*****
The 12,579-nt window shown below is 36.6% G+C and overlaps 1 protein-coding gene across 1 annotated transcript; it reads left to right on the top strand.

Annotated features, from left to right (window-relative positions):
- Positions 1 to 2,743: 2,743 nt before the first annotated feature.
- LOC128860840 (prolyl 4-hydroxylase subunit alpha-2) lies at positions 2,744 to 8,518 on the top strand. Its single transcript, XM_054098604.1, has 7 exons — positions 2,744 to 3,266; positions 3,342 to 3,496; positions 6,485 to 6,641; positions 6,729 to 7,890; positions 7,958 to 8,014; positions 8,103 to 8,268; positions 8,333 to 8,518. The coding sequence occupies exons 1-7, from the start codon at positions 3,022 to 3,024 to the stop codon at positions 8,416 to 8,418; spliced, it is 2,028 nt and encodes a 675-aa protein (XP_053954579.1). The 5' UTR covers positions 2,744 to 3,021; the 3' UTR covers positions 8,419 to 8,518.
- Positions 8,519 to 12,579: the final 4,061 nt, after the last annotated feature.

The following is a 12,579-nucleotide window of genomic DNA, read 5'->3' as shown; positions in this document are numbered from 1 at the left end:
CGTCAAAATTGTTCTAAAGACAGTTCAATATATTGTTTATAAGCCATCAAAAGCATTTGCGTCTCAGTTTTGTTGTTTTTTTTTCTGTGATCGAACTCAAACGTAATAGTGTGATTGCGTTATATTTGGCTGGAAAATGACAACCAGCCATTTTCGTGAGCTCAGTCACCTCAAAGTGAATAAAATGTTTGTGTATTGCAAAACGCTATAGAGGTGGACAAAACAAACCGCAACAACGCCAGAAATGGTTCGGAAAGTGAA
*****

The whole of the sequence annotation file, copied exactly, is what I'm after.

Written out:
The 12,579-nt window shown below is 36.6% G+C and overlaps 1 protein-coding gene across 1 annotated transcript; it reads left to right on the top strand.

Annotated features, from left to right (window-relative positions):
- Positions 1 to 2,743: 2,743 nt before the first annotated feature.
- LOC128860840 (prolyl 4-hydroxylase subunit alpha-2) lies at positions 2,744 to 8,518 on the top strand. Its single transcript, XM_054098604.1, has 7 exons — positions 2,744 to 3,266; positions 3,342 to 3,496; positions 6,485 to 6,641; positions 6,729 to 7,890; positions 7,958 to 8,014; positions 8,103 to 8,268; positions 8,333 to 8,518. The coding sequence occupies exons 1-7, from the start codon at positions 3,022 to 3,024 to the stop codon at positions 8,416 to 8,418; spliced, it is 2,028 nt and encodes a 675-aa protein (XP_053954579.1). The 5' UTR covers positions 2,744 to 3,021; the 3' UTR covers positions 8,419 to 8,518.
- Positions 8,519 to 12,579: the final 4,061 nt, after the last annotated feature.

The following is a 12,579-nucleotide window of genomic DNA, read 5'->3' as shown; positions in this document are numbered from 1 at the left end:
CGTCAAAATTGTTCTAAAGACAGTTCAATATATTGTTTATAAGCCATCAAAAGCATTTGCGTCTCAGTTTTGTTGTTTTTTTTTCTGTGATCGAACTCAAACGTAATAGTGTGATTGCGTTATATTTGGCTGGAAAATGACAACCAGCCATTTTCGTGAGCTCAGTCACCTCAAAGTGAATAAAATGTTTGTGTATTGCAAAACGCTATAGAGGTGGACAAAACAAACCGCAACAACGCCAGAAATGGTTCGGAAAGTGAA